Sources: Japan Casinos Will Need to File Transaction Reports for Amounts Exceeding $9,500
Posted on: March 23, 2018, 05:00h.
Last updated on: March 23, 2018, 03:59h.
Japan casinos will be required to file currency transaction reports on customers who deposit and/or withdrawal amounts exceeding ¥1 million ($9,500) in any given 24-hour period.
According to government sources talking with The Japan Times, the country’s largest and oldest English-language newspaper, casino patrons will need to complete a document revealing their name, address, and birthdate before receiving their cash. The rumored financial regulation is in hopes of preventing the gaming cages from being utilized as money-laundering facilities.
The National Diet, Japan’s lawmaking body, is currently finalizing its integrated resorts (IR) bill that will regulate the country’s authorization of commercial gambling. The legislation was expected last December, but was delayed after Prime Minister Shinzo Abe held a snap election.
Reports surfaced late last week that suggest the IR measure might not be revealed until April at the earliest.
The Diet is crafting the integrated casino resort bill at the direction of Abe, who wishes to grow tourism in Japan. The prime minister’s Liberal Democratic Party (LDP) increased its legislative control during the snap election, meaning the gaming measure’s odds of passing seem strong.
The primary concern, according to sources close to those working on the regulations behind closed doors, is how to liberalize gaming without allowing preconceived negative elements casinos might bring to also invade the country.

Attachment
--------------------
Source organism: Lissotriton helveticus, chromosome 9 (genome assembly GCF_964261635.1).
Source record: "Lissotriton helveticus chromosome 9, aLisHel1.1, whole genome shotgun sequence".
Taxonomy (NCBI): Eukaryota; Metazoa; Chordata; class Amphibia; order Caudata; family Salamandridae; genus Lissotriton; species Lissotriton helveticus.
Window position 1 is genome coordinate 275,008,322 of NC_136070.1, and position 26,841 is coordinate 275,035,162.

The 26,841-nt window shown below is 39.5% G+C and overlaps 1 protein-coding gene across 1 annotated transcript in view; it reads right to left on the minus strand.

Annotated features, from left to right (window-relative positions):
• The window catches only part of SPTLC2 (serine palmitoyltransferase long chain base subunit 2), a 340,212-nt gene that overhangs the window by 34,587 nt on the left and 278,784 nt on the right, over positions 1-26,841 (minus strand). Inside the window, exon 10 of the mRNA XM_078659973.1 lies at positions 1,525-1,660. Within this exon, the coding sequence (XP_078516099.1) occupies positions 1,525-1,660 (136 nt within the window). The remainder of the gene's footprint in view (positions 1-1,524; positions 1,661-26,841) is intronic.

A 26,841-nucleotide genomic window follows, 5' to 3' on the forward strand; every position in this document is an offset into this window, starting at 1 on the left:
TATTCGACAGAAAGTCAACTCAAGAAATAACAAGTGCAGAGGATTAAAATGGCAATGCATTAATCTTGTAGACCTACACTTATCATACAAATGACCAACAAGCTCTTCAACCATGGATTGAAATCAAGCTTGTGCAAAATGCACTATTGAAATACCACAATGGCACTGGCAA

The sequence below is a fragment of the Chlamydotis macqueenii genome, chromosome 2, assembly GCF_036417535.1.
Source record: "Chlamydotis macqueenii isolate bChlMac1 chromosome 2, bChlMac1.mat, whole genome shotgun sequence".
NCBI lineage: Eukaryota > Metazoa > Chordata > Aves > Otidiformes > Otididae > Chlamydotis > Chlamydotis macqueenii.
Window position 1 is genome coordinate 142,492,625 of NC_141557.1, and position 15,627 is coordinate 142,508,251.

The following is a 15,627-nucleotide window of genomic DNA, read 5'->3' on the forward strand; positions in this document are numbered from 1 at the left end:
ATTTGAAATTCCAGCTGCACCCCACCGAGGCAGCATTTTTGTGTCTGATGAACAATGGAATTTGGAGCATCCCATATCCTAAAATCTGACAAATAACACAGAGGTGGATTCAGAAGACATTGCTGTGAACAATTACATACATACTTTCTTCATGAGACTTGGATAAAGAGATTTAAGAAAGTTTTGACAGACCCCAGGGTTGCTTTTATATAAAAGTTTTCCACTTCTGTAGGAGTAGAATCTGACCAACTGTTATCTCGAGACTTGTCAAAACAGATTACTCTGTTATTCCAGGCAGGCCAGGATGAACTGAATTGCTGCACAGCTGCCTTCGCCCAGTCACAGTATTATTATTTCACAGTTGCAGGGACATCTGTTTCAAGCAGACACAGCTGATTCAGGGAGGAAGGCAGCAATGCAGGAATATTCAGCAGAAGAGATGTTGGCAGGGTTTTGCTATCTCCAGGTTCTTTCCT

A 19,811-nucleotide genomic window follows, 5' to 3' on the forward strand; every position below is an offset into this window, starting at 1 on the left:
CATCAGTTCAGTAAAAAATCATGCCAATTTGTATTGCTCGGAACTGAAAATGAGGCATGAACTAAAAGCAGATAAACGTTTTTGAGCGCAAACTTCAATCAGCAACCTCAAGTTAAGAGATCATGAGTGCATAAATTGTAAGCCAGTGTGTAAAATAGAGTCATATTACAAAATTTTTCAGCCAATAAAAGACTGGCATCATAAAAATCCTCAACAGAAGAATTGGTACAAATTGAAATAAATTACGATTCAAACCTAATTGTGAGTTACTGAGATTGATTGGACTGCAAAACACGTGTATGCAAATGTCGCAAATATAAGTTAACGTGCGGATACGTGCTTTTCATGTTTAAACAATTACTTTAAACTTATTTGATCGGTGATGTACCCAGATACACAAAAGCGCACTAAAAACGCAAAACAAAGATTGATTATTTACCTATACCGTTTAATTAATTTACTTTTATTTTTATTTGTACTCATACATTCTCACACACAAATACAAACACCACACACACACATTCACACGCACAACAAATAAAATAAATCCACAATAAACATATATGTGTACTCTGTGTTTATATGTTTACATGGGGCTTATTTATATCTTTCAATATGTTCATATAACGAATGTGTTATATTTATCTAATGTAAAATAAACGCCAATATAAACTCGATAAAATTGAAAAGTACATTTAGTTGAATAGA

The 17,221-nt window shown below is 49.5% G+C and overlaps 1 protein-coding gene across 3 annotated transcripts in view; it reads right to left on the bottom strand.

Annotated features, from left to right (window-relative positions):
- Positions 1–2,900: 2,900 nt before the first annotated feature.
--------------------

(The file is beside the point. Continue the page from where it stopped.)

That includes money laundering, which is why the LDP is reportedly going to implement a $9,500 deposit and withdrawal per day maximum.
The United States Bank Secrecy Act mandates financial institutions, which includes casinos, to file Currency Transaction Reports whenever a customer transacts $10,000 or more in a single day. Additionally, casinos must complete a Suspicious Activity Report (SAR) if they suspect any possible associated illegal activity.
In Singapore, casinos must report to the federal government when a patron moves more than SGD 20,000 ($15,200) through the cage in a 24-hour timeframe. Then there’s Macau, which offers lax laws when it comes to defending against money laundering. The enclave only mandates casinos report currency transactions of MOP 500,000 ($61,890) or more per day.
A potential increase in problem gambling rates also has Japanese lawmakers’ attention, as many citizens already frequent low-stakes pachinko parlors. To combat problem gambling, the IR bill is expected to include a provision that will charge citizens and residents an entrance fee.
Wynn Could Win License
The general consensus among gaming analysts is that two Japan casinos will be initially authorized in the IR package. Las Vegas Sands and MGM Resorts are thought to be the favorites, as the Diet is looking for casino operators that have experience in numerous countries, and come with upstanding reputations.
The sexual harassment scandal surrounding Steve Wynn might have presumably lengthened his former company’s odds of winning a license, but at this week’s ASEAN Gaming Summit in the Philippines, one expert said that isn’t necessarily the case.
Senior Analyst Jay Defibaugh of CLSA, an investment banking firm headquartered in Hong Kong, said Wynn Resorts is a close third behind Sands and MGM. “Wynn’s rabid focus on details meshes well with Japan because they are very details oriented,” he stated.
Steve Wynn sold his entire stake in the company this week, worth roughly $2.1 billion.
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